Elaborating about Utah’s robust economy, Hansen added, “The industries and service sectors have developed far ahead of the national average. If you look back 30 or 40 years, Utah’s economy was very much dominated by extracting natural resources, but now we have the most diversified economy in the United States. We are succeeding in virtually every industry, a few key ones are aerospace and defence. We also have a very strong healthcare innovation or life science industry, a good software industry and a great collection of consumer product companies.”

The World Trade Center, Utah, is very active and under his leadership has been doing some great work, I commented. “The World Trade Center, Utah, is a private organization,” Miles said, “We are one of 330 World Trade Centers all around the world and in fact, we’ve done quite a bit of work with World Trade Center, Mumbai, which is our partner organization. We exist to try to make doing business around the world as easy as it is to do it across the street. We work hard at building this great global network and great expertise with our partners around the world and then we take that and we focus it on figuring out how we accelerate growth for Utah companies and for the companies that we’re working with in different parts of the world. Our purpose is to help companies increase their international sales, attract investment where that’s helpful and then in the process, we’re just out there helping our partners around the world recognize Utah as a global hub for trade and investment and international business.”

How did the World Trade Center Utah maintain its global connections, I inquired. “We are constantly interacting with our partners across the state of Utah and around the world and as we’re doing that we are very deliberate to say we need to be building partnerships,” revealed Miles. “For a partnership to work it has to be mutually beneficial, it has to be grounded on action and activity. This benefits both sides and it’s just a standard networking process but we want to make sure we have very strong networks with our partners around the world and we do that by making sure that we are very active in engaging with our partners and potential partners and that they can trust us as an organization that is focused on action and generating value for both sides.”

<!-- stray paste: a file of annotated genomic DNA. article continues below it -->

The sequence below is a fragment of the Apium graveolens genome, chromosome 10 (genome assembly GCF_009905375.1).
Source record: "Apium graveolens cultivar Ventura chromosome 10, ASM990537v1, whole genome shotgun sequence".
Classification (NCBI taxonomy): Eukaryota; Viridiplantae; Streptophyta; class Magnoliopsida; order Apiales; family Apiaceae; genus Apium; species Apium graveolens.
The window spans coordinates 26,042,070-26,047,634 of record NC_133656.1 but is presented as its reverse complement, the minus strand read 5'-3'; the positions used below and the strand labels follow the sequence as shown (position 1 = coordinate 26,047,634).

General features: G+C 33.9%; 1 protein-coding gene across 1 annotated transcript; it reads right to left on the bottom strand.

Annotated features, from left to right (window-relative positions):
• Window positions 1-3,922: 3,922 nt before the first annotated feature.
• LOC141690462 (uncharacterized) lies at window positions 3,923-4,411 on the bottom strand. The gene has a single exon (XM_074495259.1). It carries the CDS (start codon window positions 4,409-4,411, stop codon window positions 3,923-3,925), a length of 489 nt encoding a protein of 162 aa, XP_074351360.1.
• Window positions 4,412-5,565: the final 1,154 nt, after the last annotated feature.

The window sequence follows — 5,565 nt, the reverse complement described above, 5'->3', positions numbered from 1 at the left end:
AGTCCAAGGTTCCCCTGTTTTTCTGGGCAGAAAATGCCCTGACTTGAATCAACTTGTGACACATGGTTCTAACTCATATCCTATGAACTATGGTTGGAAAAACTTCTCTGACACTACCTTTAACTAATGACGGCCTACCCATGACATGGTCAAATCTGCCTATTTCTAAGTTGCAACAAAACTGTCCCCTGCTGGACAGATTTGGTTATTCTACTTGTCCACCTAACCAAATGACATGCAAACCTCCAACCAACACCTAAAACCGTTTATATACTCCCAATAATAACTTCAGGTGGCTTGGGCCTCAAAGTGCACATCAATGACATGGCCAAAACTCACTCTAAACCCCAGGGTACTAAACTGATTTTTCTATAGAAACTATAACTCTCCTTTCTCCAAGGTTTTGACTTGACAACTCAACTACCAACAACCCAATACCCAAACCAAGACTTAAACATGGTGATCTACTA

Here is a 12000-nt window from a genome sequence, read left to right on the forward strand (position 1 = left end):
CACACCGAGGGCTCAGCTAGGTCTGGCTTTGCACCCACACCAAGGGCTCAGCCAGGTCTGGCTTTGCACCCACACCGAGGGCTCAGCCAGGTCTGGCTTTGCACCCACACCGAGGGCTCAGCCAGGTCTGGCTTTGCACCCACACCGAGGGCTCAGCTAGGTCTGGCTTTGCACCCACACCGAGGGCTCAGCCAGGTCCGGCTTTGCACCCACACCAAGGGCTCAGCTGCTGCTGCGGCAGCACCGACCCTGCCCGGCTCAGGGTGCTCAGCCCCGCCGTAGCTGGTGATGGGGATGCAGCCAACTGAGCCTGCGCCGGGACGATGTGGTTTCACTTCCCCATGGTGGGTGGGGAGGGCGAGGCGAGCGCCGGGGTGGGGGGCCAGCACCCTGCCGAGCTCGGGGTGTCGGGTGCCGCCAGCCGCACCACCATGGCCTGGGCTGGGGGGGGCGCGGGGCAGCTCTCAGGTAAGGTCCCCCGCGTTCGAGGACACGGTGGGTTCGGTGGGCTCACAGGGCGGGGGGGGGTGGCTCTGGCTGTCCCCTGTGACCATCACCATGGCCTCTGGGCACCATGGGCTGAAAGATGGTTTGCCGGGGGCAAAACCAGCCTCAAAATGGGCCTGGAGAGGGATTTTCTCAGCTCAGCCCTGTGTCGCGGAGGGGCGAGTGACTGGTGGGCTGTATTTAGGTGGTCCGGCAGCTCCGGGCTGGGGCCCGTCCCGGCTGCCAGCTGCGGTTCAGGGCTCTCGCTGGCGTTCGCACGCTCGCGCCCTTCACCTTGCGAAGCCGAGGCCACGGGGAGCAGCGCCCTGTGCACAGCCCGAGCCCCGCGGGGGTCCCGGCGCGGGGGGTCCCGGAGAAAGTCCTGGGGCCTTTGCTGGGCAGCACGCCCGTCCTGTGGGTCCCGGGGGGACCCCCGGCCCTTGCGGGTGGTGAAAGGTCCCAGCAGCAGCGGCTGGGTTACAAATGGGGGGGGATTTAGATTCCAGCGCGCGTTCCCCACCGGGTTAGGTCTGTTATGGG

Miles Hansen’s organisation recently held a virtual trade mission with the World Trade Center Mumbai where they connected more than 100 Utah-based companies with potential Indian partners as well as Indian government officials, and economic experts. “India is such a tremendous country, with so much human capital, such a large market and it is growing very very quickly. India’s time to be a global leader particularly on economic issues is arriving and maybe in some ways has arrived. From the World Trade Center Utah perspective, what that means to me is that we have to be focusing on really understanding the Indian market, building our network of partners there, and helping to communicate that to our Utah companies. Utah companies recognize the potential but there are a lot of regulatory issues and it can be difficult bureaucratically. The market in India is fragmented so it can be challenging, it can be a little scary. Our role is to make sure that we understand that market. We can help reduce the obstacles for Utah companies either to sell into the Indian market, to produce in India and to sell in India, and to produce in India to sell elsewhere in the region or around the world. At the recent virtual trade mission, we had the opportunity to partner with the US embassy in New Delhi, with World Trade Center Mumbai, with IBM. We had the Chief Economist of IBM join us as well as the development commissioner for the provincial government around Mumbai to provide a bit of a broader perspective. It was so important to have these different perspectives from a US embassy perspective, from a World Trade Center perspective, a provincial government perspective, and then IBM’s perspective. We used all of that to help our Utah companies gain a deeper appreciation of how to do business in India. We had many people who wanted to follow up and have additional conversations – companies that are now pursuing business opportunities and I see that trend continuing and accelerating. This is why connecting is so important and why this is going to be an area of focus moving forward for World Trade Center Utah.”